Skip to comments.Felipe, U.S. Marine: "Now I can earn my citizenship."
Posted on 01/02/2003 7:03:41 AM PST by SJacksonEdited on 04/22/2004 11:47:48 PM PDT by Jim Robinson. [history]
NEW YORK -- Three years ago, on the night of his 19th birthday, my wife and daughter and I took my stepson to dinner. The restaurant was one of Manhattan's best. But none of us at the dinner remember even tasting the food. This was not just a birthday celebration. Felipe had decided about a month earlier that he was going to quit college to join the Marines. The very next day he was heading off to boot camp. Dinner went down hard that night.
(Excerpt) Read more at online.wsj.com ...
Is that with double s? :-)
The Journal just had to get this dig in, even if it has to use this brave young man to do it.
The 9/11 crew of murderers were immigrants too, Mr. Asman. And many Americans, both native and foreign-born, think it makes sense to be very careful about who let into our country - that we should separate the Felipes from the Mohammed Attas, rather than let just anyone cross our borders indiscriminately.
But to paraphrase Felipe, we're all in it together now. Neutrality is not an option when all those who favor freedom have been targeted. I'm just glad Felipe realized freedom was something worth fighting for three years ago.
I am very proud of all of our military, and I think this is an excellent article.
Note the authors comments:
I had brought Felipe and his mother to the U.S. from Nicaragua in 1988. Because of enormous snafus with the INS, Felipe had turned 18 without having his papers for citizenship approved. The INS had misplaced documents that had been sent to them two years earlier by my wife.
Our first priority should be securing our borders. But the INS is a mess from top to bottom. As I understand it, 15 of the 19 hijackers shouldnt have been given visas, but they knew they system.
Felipe, here legally and attempting to become a citizen, apparently has endured years of frustration following the rules.
Group of Sixty to Seventy Marines at Attention,
Prints and Photographs Division
(negative of lantern slide)
On January 2, 1933, the United States Marines Corps withdrew from Nicaragua. It trained and left behind a powerful National Guard in a country beset by struggle between liberal and conservative forces centered respectively in the cities of León and Grenada.
Founded by the Spanish in the early 1550s, the two cities became competing poles of power. Their militant rivalry often left Nicaragua subject to outside interests even after the country gained independence from Spain in the early 1800s.
British and U.S. interests in Nicaragua grew during the mid-1800s because of its strategic importance as a transit route across the Central American isthmus. With the advent of the California gold rush, Nicaragua proved a popular interoceanic shortcut. Cornelius Vanderbilt's steamship company transported supplies and prospectors from the Atlantic, along Nicaragua's San Juan River, then across Lake Nicaragua to the Pacific.
John M. Letts wrote of his 1849 travels through Nicaragua:
. . . arrived at Lake Leon. The appearance of this lake as it opened to our view was peculiarly striking. It is shut in by lofty mountains, which tower up in innumerable peaks of volcanic origin . . . the smoke curls gracefully out, commingling with the clouds . . .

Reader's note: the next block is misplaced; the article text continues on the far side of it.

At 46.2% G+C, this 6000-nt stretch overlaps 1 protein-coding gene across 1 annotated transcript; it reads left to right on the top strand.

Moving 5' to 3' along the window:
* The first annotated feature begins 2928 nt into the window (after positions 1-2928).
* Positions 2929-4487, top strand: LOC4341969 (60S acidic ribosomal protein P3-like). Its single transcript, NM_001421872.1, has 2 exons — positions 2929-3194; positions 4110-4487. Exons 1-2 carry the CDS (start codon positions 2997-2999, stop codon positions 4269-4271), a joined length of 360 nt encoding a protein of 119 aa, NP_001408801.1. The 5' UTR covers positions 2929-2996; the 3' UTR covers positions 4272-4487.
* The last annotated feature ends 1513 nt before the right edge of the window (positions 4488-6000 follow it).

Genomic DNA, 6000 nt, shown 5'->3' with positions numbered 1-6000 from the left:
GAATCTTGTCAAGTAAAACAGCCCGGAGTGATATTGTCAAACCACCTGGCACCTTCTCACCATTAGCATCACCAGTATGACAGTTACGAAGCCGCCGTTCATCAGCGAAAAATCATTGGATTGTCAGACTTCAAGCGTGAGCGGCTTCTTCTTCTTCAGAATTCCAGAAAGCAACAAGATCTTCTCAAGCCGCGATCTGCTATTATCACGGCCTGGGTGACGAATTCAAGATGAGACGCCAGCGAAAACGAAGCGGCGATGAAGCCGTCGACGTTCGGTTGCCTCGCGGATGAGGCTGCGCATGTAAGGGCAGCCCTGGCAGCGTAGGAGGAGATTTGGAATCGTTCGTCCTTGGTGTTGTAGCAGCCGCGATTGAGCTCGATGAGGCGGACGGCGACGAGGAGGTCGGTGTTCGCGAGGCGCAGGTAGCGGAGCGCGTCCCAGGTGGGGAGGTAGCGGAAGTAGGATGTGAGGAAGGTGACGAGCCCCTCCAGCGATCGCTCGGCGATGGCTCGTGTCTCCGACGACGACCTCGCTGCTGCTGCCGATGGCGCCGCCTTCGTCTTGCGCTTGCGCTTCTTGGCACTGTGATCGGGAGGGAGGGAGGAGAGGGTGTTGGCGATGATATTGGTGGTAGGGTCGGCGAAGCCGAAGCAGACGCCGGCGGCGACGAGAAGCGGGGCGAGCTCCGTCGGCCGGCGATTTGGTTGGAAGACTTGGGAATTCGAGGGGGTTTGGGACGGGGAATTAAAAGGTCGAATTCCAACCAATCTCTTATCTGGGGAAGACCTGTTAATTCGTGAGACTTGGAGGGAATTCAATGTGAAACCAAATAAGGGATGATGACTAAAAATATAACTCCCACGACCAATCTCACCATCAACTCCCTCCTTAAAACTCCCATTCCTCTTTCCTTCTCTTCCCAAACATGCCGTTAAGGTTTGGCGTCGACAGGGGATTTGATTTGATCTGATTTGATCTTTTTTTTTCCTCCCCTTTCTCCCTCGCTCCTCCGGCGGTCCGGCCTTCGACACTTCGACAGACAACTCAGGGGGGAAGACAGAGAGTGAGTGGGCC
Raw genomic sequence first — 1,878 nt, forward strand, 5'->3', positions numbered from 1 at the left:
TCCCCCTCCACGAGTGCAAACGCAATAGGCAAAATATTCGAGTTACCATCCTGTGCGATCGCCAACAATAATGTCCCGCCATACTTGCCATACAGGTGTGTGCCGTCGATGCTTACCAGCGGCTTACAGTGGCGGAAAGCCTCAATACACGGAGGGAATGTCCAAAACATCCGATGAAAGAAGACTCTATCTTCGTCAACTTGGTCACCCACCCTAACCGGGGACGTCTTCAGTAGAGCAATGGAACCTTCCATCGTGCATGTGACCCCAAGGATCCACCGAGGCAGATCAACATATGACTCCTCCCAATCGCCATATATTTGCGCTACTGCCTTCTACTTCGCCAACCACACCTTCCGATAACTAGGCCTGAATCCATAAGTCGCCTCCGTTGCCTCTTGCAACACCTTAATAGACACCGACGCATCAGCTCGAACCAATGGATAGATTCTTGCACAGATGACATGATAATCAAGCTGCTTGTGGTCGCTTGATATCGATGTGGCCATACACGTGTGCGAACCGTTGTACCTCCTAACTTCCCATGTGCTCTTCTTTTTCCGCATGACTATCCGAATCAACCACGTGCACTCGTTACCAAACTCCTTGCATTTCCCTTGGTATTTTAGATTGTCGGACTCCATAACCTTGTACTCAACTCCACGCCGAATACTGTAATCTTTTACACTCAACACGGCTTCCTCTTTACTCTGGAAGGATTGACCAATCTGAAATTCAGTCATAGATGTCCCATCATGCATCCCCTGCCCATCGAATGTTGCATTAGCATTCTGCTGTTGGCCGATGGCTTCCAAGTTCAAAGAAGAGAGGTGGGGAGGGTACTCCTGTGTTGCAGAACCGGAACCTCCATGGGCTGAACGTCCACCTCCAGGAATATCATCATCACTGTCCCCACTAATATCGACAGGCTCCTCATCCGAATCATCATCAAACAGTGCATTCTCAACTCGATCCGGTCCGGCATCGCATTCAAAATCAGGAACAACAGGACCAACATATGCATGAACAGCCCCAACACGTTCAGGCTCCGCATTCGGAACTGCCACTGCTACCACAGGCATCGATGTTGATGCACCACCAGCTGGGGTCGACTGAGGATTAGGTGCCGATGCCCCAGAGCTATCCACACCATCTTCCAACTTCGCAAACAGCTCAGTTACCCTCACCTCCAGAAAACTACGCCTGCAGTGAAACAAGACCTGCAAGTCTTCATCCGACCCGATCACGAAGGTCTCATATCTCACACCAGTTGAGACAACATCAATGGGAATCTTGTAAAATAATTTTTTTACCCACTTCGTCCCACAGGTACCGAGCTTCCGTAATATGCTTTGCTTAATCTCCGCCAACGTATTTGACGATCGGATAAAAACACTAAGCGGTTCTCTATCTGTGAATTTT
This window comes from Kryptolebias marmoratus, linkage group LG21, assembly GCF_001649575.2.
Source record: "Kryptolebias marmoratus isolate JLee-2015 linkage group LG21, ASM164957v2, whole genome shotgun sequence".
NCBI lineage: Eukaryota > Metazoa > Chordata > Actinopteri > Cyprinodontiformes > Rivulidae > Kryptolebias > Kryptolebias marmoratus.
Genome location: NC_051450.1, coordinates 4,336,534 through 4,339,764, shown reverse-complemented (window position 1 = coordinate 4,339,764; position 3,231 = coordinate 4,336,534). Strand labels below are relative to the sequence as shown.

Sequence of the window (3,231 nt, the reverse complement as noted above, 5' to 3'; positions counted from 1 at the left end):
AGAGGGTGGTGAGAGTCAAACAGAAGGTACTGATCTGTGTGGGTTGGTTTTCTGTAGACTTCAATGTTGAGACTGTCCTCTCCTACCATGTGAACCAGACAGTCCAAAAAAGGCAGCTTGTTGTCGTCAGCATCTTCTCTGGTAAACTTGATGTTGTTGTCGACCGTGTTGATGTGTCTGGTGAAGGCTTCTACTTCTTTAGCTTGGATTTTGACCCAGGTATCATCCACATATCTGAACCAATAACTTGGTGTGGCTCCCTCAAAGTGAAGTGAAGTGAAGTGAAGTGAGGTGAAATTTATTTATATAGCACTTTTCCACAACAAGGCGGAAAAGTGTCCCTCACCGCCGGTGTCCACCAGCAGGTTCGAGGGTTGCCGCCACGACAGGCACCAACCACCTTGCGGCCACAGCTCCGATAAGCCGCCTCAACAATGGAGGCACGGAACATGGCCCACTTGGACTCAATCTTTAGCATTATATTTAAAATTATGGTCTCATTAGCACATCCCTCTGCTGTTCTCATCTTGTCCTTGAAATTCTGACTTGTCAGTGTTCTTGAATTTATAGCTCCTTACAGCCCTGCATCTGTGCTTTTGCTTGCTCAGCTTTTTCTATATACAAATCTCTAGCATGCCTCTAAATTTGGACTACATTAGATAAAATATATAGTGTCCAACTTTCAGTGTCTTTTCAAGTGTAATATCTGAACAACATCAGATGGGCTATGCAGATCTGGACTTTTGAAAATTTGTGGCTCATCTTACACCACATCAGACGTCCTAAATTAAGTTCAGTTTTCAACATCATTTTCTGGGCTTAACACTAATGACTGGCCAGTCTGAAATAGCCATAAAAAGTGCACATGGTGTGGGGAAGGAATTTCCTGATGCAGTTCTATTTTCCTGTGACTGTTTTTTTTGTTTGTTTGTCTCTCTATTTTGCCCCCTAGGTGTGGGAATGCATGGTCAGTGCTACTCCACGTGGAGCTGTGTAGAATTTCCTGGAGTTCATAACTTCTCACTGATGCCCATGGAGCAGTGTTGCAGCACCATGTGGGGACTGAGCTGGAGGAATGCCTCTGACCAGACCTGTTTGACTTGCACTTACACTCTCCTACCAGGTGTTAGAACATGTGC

We passed along down to Mat[e]ares, a small town situated on an eminence overlooking the lake, and inhabited by descendants of the African race. We breakfasted on chickens, frijoles, tortillos[sic], eggs . . . and after an hour's detention started for Managua. We passed through a delightful region of country, the soil, in many places, highly cultivated, bearing the impress of thrift and industry, I had not before seen in the country. Fruits grow in abundance, cattle had an unlimited range, and were the finest I ever saw; the country was broken, the mountains towering up to the clouds, and some covered with perpetual snow; but at their base were vales watered by mountain rivulets, and shaded by groves of orange and fig, seeming a retreat fit for the angels.
John Hill Wheeler,
United States Minister to Nicaragua,
studio of Mathew Brady, photographer,
between 1844 and 1860.
America's First Look at the Daguerreotypes, 1839-1862
In 1856, at the invitation of Nicaraguan liberals, a Tennessee filibuster named William Walker invaded Nicaragua with a small armed force and the hope of extending the southern U.S. slave culture overseas. He enjoyed initial success, however, when he presumed to establish himself as president of Nicaragua, Walker was routed by the joint efforts of Nicaragua's opposing political factions, Vanderbilt's steamship company, the British government, and other Central American republics. Walker narrowly escaped their capture only to surrender himself to the U.S. Navy the following year.
In 1897, President William McKinley appointed the Nicaragua Canal [Walker] Commission to reexamine the logistics of a canal route through the Isthmus of Nicaragua. The commission estimated the cost of construction at $118,113,790 not including interest and administration. However, when Nicaragua's President Zelaya invited both Germany and Japan to compete with the United States for construction rights, the U.S. built through Panama instead.
Beginning in 1904, President Theodore Roosevelt framed the Big Stick Policy to forward U. S. interests and to restrict European influence in the Americas. In 1909 this corollary to the Monroe Doctrine impacted Nicaragua. Responding to the execution of two of its citizens, the U.S. landed four-hundred marines on Nicaragua's shore. In a 1912 effort to retain power, conservative forces requested aid and the U.S. landed 2,700 marines. Thereafter, the U.S. maintained a presence in Nicaragua almost continually until 1933.
Why yes I have (USMC, Desert Shield/Storm 90/91), so the author can take this little dig and shove it up its arse.